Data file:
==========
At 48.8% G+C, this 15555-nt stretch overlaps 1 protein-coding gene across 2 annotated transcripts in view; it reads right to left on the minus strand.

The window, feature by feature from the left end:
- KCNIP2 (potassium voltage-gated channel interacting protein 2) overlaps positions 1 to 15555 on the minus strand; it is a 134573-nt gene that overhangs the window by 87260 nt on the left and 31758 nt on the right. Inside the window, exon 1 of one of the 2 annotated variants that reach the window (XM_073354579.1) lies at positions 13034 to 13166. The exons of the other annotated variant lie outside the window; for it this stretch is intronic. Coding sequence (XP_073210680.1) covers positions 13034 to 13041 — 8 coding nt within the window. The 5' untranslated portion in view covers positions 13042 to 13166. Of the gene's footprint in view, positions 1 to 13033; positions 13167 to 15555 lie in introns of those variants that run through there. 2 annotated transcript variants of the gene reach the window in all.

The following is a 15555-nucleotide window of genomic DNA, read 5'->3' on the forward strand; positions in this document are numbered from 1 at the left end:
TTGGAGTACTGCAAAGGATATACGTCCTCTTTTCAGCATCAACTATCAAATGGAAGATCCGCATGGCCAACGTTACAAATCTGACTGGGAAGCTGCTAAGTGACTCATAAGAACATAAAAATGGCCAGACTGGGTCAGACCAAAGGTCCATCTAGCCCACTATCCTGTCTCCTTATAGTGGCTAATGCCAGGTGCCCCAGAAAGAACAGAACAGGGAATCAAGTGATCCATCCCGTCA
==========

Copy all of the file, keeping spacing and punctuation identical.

At 48.8% G+C, this 15555-nt stretch overlaps 1 protein-coding gene across 2 annotated transcripts in view; it reads right to left on the minus strand.

The window, feature by feature from the left end:
- KCNIP2 (potassium voltage-gated channel interacting protein 2) overlaps positions 1 to 15555 on the minus strand; it is a 134573-nt gene that overhangs the window by 87260 nt on the left and 31758 nt on the right. Inside the window, exon 1 of one of the 2 annotated variants that reach the window (XM_073354579.1) lies at positions 13034 to 13166. The exons of the other annotated variant lie outside the window; for it this stretch is intronic. Coding sequence (XP_073210680.1) covers positions 13034 to 13041 — 8 coding nt within the window. The 5' untranslated portion in view covers positions 13042 to 13166. Of the gene's footprint in view, positions 1 to 13033; positions 13167 to 15555 lie in introns of those variants that run through there. 2 annotated transcript variants of the gene reach the window in all.

The following is a 15555-nucleotide window of genomic DNA, read 5'->3' on the forward strand; positions in this document are numbered from 1 at the left end:
TTGGAGTACTGCAAAGGATATACGTCCTCTTTTCAGCATCAACTATCAAATGGAAGATCCGCATGGCCAACGTTACAAATCTGACTGGGAAGCTGCTAAGTGACTCATAAGAACATAAAAATGGCCAGACTGGGTCAGACCAAAGGTCCATCTAGCCCACTATCCTGTCTCCTTATAGTGGCTAATGCCAGGTGCCCCAGAAAGAACAGAACAGGGAATCAAGTGATCCATCCCGTCA